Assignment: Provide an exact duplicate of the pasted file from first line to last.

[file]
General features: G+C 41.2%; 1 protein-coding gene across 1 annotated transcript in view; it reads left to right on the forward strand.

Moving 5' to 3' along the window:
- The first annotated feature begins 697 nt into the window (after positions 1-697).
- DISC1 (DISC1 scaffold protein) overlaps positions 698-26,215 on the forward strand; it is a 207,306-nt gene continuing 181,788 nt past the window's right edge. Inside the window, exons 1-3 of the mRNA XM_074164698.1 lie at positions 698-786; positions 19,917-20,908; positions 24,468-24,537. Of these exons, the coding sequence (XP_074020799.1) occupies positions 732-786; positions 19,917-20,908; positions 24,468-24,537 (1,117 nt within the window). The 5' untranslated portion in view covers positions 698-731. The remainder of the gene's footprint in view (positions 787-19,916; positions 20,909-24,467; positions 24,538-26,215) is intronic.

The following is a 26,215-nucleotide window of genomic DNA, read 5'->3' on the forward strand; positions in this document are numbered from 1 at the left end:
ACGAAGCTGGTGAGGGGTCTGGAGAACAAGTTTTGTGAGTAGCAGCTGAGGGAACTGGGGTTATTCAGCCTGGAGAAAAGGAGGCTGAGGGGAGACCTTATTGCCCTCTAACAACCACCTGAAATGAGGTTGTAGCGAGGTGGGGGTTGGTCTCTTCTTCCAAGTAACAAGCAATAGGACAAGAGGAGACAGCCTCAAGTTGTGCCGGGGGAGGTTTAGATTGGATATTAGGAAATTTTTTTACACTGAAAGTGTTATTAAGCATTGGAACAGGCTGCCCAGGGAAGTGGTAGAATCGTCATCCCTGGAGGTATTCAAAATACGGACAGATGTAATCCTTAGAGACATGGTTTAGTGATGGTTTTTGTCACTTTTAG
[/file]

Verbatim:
General features: G+C 41.2%; 1 protein-coding gene across 1 annotated transcript in view; it reads left to right on the forward strand.

Moving 5' to 3' along the window:
- The first annotated feature begins 697 nt into the window (after positions 1-697).
- DISC1 (DISC1 scaffold protein) overlaps positions 698-26,215 on the forward strand; it is a 207,306-nt gene continuing 181,788 nt past the window's right edge. Inside the window, exons 1-3 of the mRNA XM_074164698.1 lie at positions 698-786; positions 19,917-20,908; positions 24,468-24,537. Of these exons, the coding sequence (XP_074020799.1) occupies positions 732-786; positions 19,917-20,908; positions 24,468-24,537 (1,117 nt within the window). The 5' untranslated portion in view covers positions 698-731. The remainder of the gene's footprint in view (positions 787-19,916; positions 20,909-24,467; positions 24,538-26,215) is intronic.

The following is a 26,215-nucleotide window of genomic DNA, read 5'->3' on the forward strand; positions in this document are numbered from 1 at the left end:
ACGAAGCTGGTGAGGGGTCTGGAGAACAAGTTTTGTGAGTAGCAGCTGAGGGAACTGGGGTTATTCAGCCTGGAGAAAAGGAGGCTGAGGGGAGACCTTATTGCCCTCTAACAACCACCTGAAATGAGGTTGTAGCGAGGTGGGGGTTGGTCTCTTCTTCCAAGTAACAAGCAATAGGACAAGAGGAGACAGCCTCAAGTTGTGCCGGGGGAGGTTTAGATTGGATATTAGGAAATTTTTTTACACTGAAAGTGTTATTAAGCATTGGAACAGGCTGCCCAGGGAAGTGGTAGAATCGTCATCCCTGGAGGTATTCAAAATACGGACAGATGTAATCCTTAGAGACATGGTTTAGTGATGGTTTTTGTCACTTTTAG